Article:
Date Published: December 26, 2007
Publisher: Public Library of Science
Author(s): Richard Haber, Warren Browner, Nicholas White. http://doi.org/10.1371/journal.pone.0001380
Abstract: Hypophosphatemia occurs in 40 to 60% of patients with acute malaria, and in many other conditions associated with elevations of body temperature. To determine the prevalence and causes of hypophosphatemia in patients with malaria, we retrospectively studied all adults diagnosed with acute malaria during a 12-year period. To validate our findings, we analyzed a second sample of malaria patients during a subsequent 10-year period. Serum phosphorus correlated inversely with temperature (n = 59, r = −0.62; P<0.0001), such that each 1°C increase in body temperature was associated with a reduction of 0.18 mmol/L (0.56 mg/dL) in the serum phosphorus level (95% confidence interval: −0.12 to −0.24 mmol/L [−0.37 to −0.74 mg/dL] per 1°C). A similar effect was observed among 19 patients who had repeat measurements of serum phosphorus and temperature. In a multiple linear regression analysis, the relation between temperature and serum phosphorus level was independent of blood pH, PCO2, and serum levels of potassium, bicarbonate, calcium, albumin, and glucose. Our study demonstrates a strong inverse linear relation between body temperature and serum phosphorus level that was not explained by other factors known to cause hypophosphatemia. If causal, this association can account for the high prevalence of hypophosphatemia, observed in our patients and in previous studies of patients with malaria. Because hypophosphatemia has been observed in other clinical conditions characterized by fever or hyperthermia, this relation may not be unique to malaria. Elevation of body temperature should be added to the list of causes of hypophosphatemia.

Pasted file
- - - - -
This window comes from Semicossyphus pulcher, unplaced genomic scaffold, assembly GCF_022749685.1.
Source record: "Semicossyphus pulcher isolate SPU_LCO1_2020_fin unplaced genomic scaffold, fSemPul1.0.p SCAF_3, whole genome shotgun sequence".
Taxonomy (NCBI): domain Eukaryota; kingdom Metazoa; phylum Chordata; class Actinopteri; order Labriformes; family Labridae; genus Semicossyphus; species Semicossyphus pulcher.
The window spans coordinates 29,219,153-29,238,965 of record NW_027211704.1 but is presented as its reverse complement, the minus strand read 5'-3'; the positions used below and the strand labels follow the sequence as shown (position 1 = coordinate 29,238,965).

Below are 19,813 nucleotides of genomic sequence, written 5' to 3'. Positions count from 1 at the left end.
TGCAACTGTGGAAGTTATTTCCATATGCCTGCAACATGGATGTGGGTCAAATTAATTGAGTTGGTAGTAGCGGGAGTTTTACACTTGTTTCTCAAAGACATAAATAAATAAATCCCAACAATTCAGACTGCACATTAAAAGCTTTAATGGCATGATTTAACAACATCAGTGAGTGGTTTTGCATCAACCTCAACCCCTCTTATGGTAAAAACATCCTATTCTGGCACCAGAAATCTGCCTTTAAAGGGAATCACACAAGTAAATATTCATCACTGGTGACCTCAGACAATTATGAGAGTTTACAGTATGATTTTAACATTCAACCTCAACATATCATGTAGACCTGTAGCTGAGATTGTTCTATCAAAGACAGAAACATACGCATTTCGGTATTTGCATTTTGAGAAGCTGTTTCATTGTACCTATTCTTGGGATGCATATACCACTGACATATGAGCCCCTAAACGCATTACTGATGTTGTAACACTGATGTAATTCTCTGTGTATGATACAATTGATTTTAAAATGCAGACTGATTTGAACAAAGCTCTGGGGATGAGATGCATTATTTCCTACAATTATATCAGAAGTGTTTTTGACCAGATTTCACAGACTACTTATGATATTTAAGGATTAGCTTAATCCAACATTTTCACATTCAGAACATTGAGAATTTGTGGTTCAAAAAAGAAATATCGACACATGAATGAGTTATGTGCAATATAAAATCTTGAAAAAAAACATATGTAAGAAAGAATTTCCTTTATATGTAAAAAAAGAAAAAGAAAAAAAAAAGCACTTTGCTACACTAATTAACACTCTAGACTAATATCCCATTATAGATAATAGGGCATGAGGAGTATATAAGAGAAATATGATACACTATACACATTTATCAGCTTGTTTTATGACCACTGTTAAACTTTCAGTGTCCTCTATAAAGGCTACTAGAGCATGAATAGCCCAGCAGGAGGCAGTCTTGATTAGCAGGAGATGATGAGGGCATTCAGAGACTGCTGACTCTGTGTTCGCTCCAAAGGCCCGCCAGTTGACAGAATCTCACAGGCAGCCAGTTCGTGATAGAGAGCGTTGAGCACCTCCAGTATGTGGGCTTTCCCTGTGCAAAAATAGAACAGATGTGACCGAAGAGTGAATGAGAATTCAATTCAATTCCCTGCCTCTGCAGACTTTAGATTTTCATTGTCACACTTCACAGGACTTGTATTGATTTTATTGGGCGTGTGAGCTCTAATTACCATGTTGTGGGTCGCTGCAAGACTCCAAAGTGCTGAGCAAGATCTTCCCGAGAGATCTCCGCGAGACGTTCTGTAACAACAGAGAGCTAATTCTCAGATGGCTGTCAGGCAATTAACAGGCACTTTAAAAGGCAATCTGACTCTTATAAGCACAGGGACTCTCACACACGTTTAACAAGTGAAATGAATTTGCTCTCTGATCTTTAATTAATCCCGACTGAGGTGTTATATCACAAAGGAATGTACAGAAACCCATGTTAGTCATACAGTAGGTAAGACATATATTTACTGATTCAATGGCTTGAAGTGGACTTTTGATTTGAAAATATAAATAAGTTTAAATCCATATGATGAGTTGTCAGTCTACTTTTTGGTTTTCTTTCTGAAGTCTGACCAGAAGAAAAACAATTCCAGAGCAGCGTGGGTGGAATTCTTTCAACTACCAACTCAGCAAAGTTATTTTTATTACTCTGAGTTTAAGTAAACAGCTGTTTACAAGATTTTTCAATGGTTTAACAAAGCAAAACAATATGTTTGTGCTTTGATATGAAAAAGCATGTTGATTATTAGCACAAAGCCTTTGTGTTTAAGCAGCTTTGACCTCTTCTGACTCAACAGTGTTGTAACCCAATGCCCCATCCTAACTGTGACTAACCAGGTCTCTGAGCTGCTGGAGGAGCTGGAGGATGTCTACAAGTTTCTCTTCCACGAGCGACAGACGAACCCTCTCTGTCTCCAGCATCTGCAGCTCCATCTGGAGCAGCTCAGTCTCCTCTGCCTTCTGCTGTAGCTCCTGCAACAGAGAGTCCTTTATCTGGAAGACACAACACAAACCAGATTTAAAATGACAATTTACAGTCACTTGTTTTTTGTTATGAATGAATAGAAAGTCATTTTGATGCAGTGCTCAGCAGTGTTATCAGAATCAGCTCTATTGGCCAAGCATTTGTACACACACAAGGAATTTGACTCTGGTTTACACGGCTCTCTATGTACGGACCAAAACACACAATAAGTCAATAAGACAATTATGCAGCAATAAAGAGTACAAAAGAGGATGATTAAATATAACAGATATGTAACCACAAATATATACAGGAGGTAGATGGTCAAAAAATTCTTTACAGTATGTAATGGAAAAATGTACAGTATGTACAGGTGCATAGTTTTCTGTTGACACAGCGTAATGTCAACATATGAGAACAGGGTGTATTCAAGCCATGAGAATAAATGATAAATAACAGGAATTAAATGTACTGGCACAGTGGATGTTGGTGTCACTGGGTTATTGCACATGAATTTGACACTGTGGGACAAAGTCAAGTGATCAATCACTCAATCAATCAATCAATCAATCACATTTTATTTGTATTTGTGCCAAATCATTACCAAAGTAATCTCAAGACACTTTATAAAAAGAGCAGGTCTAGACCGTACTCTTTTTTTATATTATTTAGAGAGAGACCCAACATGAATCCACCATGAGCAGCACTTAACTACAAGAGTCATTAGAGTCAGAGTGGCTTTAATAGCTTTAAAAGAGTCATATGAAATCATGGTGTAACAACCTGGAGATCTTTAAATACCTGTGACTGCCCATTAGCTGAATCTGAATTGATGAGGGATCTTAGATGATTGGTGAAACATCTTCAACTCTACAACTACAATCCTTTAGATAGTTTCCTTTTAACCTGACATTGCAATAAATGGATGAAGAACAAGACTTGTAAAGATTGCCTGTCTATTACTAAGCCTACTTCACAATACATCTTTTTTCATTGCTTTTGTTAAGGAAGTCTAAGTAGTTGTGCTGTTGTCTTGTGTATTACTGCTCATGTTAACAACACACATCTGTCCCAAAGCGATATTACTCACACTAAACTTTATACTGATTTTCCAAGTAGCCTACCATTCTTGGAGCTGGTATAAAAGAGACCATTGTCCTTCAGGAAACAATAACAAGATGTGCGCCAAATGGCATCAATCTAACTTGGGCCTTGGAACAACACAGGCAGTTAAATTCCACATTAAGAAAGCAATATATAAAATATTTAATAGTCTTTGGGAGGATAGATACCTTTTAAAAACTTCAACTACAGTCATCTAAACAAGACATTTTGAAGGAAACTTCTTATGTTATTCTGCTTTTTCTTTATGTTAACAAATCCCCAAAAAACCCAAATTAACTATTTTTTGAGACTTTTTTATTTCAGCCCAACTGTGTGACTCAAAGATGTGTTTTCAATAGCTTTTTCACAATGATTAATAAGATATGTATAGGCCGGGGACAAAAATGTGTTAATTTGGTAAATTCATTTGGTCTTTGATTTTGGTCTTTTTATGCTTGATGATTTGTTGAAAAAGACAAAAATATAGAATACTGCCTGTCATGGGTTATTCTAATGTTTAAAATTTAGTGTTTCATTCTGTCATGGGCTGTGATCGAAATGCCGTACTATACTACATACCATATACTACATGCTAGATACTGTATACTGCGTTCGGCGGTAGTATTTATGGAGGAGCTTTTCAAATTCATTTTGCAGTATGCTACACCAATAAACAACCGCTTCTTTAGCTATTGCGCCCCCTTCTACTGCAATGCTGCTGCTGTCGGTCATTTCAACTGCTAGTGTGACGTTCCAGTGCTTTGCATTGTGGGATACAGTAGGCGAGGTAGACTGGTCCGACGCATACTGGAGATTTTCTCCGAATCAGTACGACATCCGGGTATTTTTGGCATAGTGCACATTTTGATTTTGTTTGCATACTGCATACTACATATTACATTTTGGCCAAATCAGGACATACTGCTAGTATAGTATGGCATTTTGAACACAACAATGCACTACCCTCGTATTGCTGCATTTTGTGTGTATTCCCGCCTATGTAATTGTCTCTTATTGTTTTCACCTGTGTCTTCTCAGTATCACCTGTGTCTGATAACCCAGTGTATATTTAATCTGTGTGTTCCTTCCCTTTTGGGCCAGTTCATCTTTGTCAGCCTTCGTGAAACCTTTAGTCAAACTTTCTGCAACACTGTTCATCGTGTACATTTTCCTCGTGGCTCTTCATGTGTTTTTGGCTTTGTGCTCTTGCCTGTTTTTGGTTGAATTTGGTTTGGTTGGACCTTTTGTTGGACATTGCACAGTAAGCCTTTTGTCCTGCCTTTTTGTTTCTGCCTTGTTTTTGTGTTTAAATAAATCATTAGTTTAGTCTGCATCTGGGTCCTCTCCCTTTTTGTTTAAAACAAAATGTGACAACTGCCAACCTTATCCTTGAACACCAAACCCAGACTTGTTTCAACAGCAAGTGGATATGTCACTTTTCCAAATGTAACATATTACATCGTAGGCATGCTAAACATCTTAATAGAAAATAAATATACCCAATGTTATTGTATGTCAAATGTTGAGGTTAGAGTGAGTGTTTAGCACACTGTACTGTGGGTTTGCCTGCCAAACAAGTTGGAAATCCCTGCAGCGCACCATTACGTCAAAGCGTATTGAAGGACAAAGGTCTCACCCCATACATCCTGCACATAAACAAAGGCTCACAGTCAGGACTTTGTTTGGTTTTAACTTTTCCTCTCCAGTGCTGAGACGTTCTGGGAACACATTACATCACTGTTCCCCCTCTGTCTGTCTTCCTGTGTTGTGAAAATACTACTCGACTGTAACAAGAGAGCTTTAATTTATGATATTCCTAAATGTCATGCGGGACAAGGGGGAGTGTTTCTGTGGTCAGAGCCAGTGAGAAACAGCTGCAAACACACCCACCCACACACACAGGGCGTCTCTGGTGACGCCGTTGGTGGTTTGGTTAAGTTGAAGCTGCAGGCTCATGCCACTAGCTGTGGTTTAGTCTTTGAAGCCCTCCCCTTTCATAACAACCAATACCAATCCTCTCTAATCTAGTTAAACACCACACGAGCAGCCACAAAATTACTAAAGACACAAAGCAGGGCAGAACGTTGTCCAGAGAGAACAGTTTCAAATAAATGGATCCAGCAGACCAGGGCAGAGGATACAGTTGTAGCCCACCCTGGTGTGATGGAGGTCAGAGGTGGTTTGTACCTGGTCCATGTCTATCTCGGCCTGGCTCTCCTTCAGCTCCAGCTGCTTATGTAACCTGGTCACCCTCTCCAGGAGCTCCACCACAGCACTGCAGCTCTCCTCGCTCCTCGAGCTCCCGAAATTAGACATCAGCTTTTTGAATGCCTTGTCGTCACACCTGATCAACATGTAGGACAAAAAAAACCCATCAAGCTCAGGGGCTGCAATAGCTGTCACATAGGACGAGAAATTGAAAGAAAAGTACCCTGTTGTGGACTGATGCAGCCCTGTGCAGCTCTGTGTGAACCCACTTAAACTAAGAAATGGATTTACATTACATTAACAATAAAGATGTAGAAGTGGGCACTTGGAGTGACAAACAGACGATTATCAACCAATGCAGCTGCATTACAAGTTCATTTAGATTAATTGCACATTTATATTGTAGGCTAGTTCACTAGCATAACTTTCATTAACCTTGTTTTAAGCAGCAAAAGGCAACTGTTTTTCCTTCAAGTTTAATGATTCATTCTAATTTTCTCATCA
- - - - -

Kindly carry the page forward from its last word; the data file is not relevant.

Partial Text: Low serum phosphorus levels (<0.81 mmol/L [2.5 mg/dL]) are common in hospitalized patients . When combined with chronic phosphate depletion, hypophosphatemia can result in serious neurologic, cardiopulmonary, musculoskeletal, hematological, and metabolic dysfunction –. Of the 76 adult patients who presented to San Francisco General Hospital with acute malaria in the initial 12-year period, 59 (78%) patients had serum phosphorus levels available for analysis, of whom 35 (59%) had low levels (<0.81 mmol/L [2.5 mg/dL]), including 5 (8%) with severe hypophosphatemia (<0.32 mmol/L [1.0 mg/dL ]). Patients with low serum phosphorus levels on admission had a significantly greater mean body temperature than those with normal levels (Table 1), and all 13 patients with temperatures ≥40.2°C had hypophosphatemia (Figure 1). There were also marginally significant differences in mean serum potassium and bicarbonate levels in those with and without hypophosphatemia (Table 1). Elevated body temperature is not listed as a cause of hypophosphatemia in reviews of this topic –, nor has a linear relation between body temperature and serum phosphorus been reported previously. However, hypophosphatemia has been observed consistently in patients with conditions characterized by fever (altered hypothalamic set point) or hyperthermia (inability to dissipate a heat load), suggesting that the correlation between body temperature and serum phosphorus may not be unique to malaria. Whether the hypophosphatemia observed in these conditions is linearly related to body temperature has not been studied. Source: http://doi.org/10.1371/journal.pone.0001380